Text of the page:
History | Environmental History
W300 | 26638 | Bieder

A portion of the above section reserved for majors
Above section open to undergraduates only

This course will look at the development of an environmental
consciousness in the Western world beginning in the nineteenth
century and continuing until today.  Since some of the environmental
concerns raised in the twentieth century touch upon continents other
than Europe and North America, lectures will take us frequently to
Africa, Asia, South America,
Antarctica and to the world’s oceans.

Subjects to be covered are the rise of international environmental
organizations, political restraints, third world economics and trade
in endangered species, alternative medicines and endangered species,
water quality, deforestation, urban pollution, air quality and
global warming.  These are a few of the topics that will be covered
in this course of lectures and discussion.

Why take this course?  Because of the history of the regions under
study in this course, we are in an environmental mess.  But that
said, is the public anymore sensitive about the environment today
than in the past?  As long simmering problems like global warming
become major threats to the world’s population, do the “powers-that-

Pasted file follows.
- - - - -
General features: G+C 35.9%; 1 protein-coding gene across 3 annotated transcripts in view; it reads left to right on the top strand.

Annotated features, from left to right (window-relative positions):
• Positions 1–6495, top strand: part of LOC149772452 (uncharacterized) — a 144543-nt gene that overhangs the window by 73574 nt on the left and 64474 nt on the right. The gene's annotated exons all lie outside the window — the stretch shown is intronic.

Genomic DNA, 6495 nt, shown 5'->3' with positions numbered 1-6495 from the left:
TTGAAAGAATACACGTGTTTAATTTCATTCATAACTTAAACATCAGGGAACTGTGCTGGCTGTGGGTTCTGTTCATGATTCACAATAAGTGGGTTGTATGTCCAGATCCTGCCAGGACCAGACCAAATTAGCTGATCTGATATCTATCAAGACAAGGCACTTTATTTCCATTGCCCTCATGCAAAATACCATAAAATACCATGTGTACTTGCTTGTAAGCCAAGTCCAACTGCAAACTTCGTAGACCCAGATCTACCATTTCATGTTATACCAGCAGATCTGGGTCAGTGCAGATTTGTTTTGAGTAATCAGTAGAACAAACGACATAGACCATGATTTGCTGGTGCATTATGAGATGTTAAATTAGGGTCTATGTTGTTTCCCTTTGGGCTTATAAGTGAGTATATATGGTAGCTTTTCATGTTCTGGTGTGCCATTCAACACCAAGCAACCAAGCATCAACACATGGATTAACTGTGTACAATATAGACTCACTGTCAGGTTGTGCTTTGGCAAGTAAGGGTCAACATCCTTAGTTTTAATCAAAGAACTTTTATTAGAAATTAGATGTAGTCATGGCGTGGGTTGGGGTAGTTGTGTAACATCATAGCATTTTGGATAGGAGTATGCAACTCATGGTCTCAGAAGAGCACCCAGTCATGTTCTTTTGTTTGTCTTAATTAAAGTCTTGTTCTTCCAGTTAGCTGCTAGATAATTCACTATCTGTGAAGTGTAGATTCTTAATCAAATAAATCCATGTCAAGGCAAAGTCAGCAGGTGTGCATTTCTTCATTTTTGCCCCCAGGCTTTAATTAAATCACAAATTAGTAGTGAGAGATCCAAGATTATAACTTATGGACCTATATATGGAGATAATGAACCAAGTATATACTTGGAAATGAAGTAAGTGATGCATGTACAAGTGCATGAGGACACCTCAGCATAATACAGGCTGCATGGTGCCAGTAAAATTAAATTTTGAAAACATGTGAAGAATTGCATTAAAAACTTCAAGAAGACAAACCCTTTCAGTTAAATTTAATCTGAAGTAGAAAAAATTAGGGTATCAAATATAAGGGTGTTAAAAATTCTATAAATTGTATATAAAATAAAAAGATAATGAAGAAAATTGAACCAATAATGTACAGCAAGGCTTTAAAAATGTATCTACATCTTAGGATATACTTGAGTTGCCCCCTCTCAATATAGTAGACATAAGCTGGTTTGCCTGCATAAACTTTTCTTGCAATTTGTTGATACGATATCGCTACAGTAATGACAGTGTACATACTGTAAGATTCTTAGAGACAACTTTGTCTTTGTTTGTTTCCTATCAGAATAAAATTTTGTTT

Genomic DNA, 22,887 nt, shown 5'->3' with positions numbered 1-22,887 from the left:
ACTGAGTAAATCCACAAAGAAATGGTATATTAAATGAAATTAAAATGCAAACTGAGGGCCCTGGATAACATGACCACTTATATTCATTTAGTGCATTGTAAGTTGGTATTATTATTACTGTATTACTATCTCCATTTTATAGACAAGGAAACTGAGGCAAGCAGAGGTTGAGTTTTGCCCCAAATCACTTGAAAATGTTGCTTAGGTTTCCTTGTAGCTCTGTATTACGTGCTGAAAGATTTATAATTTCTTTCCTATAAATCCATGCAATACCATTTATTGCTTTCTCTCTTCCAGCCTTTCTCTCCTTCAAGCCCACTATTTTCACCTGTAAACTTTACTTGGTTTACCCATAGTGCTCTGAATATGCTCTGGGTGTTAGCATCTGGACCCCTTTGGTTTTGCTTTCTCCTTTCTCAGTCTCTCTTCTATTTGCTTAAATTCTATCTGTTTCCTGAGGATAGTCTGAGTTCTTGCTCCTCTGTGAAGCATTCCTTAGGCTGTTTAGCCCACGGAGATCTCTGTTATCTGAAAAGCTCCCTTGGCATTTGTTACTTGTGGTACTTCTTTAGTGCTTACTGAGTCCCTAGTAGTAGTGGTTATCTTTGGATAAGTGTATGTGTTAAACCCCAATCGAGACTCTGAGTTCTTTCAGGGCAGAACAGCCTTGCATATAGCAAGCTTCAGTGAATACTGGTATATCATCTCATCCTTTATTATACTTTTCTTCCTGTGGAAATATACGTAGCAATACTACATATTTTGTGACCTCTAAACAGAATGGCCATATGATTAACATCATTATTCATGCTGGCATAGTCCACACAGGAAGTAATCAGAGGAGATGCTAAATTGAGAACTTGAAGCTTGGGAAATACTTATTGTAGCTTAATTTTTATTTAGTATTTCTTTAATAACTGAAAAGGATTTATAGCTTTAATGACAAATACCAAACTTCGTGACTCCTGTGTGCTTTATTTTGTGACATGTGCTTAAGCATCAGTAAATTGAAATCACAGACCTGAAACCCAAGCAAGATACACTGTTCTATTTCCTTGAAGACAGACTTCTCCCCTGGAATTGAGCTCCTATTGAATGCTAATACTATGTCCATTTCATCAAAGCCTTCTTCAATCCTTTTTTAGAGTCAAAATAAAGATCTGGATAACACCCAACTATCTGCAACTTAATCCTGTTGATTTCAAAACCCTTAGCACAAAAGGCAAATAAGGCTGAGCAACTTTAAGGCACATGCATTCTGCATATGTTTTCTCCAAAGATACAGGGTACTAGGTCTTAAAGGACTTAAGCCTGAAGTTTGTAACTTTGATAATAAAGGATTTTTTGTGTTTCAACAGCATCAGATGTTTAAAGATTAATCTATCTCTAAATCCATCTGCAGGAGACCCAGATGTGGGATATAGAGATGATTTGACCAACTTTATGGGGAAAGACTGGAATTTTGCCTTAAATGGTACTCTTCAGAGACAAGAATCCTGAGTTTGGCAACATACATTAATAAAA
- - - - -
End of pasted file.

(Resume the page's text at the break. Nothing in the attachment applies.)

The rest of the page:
be” really care enough to do something about them?  Are world
governments taking effective action?  Does business, local
politicians, developers, educators care?  We have more plastic
flamingos than real flamingos; more teddy bears than real bears.
Does Western history provide clues as to why this should be?  The
purpose of this course is to search for these clues.

Grades for the course will be determined by quizzes, class
contribution, a final exam and two hour-long exams during the
semester.  Attendance is not optional but mandatory and will also be
part of your grade.  There will be no make-up exams or quizzes.  If
you have a valid excuse for your absence, see the instructor.
Students arriving 5 minutes after the beginning of class or leaving
early will be penalized.

For more about the course, contact rbieder@indiana.edu